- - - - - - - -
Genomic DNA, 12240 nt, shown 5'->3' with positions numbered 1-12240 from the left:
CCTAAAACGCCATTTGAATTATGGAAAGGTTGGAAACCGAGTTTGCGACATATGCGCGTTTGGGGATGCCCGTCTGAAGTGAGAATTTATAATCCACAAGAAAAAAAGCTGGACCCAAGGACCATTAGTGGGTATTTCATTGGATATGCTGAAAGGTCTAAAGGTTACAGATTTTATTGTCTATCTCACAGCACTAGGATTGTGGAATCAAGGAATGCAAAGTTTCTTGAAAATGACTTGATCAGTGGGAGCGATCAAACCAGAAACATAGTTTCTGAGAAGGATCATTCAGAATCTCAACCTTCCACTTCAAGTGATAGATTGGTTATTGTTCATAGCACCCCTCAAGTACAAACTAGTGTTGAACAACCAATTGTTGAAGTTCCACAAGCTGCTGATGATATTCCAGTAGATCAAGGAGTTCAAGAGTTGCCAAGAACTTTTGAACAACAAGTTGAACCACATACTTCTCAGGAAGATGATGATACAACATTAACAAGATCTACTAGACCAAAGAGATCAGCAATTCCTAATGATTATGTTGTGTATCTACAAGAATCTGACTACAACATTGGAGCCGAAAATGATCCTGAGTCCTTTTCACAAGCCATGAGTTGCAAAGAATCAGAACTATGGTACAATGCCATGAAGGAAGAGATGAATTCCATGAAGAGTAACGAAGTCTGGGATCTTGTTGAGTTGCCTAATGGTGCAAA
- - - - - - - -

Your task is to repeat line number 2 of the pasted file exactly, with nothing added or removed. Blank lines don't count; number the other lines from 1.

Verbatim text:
CCTAAAACGCCATTTGAATTATGGAAAGGTTGGAAACCGAGTTTGCGACATATGCGCGTTTGGGGATGCCCGTCTGAAGTGAGAATTTATAATCCACAAGAAAAAAAGCTGGACCCAAGGACCATTAGTGGGTATTTCATTGGATATGCTGAAAGGTCTAAAGGTTACAGATTTTATTGTCTATCTCACAGCACTAGGATTGTGGAATCAAGGAATGCAAAGTTTCTTGAAAATGACTTGATCAGTGGGAGCGATCAAACCAGAAACATAGTTTCTGAGAAGGATCATTCAGAATCTCAACCTTCCACTTCAAGTGATAGATTGGTTATTGTTCATAGCACCCCTCAAGTACAAACTAGTGTTGAACAACCAATTGTTGAAGTTCCACAAGCTGCTGATGATATTCCAGTAGATCAAGGAGTTCAAGAGTTGCCAAGAACTTTTGAACAACAAGTTGAACCACATACTTCTCAGGAAGATGATGATACAACATTAACAAGATCTACTAGACCAAAGAGATCAGCAATTCCTAATGATTATGTTGTGTATCTACAAGAATCTGACTACAACATTGGAGCCGAAAATGATCCTGAGTCCTTTTCACAAGCCATGAGTTGCAAAGAATCAGAACTATGGTACAATGCCATGAAGGAAGAGATGAATTCCATGAAGAGTAACGAAGTCTGGGATCTTGTTGAGTTGCCTAATGGTGCAAA